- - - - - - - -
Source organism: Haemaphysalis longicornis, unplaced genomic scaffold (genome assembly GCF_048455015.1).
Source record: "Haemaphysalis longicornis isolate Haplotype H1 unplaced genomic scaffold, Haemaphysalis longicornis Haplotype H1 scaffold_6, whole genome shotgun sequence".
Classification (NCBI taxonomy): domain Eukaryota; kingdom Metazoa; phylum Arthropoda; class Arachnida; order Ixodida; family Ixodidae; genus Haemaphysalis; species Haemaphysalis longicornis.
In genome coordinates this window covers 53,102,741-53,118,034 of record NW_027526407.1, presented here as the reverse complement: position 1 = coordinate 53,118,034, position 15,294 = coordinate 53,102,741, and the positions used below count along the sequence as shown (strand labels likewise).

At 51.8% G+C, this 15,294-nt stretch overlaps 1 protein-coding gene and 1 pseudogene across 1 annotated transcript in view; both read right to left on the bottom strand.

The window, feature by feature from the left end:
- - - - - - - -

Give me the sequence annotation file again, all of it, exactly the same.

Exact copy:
Source organism: Haemaphysalis longicornis, unplaced genomic scaffold (genome assembly GCF_048455015.1).
Source record: "Haemaphysalis longicornis isolate Haplotype H1 unplaced genomic scaffold, Haemaphysalis longicornis Haplotype H1 scaffold_6, whole genome shotgun sequence".
Classification (NCBI taxonomy): domain Eukaryota; kingdom Metazoa; phylum Arthropoda; class Arachnida; order Ixodida; family Ixodidae; genus Haemaphysalis; species Haemaphysalis longicornis.
In genome coordinates this window covers 53,102,741-53,118,034 of record NW_027526407.1, presented here as the reverse complement: position 1 = coordinate 53,118,034, position 15,294 = coordinate 53,102,741, and the positions used below count along the sequence as shown (strand labels likewise).

At 51.8% G+C, this 15,294-nt stretch overlaps 1 protein-coding gene and 1 pseudogene across 1 annotated transcript in view; both read right to left on the bottom strand.

The window, feature by feature from the left end: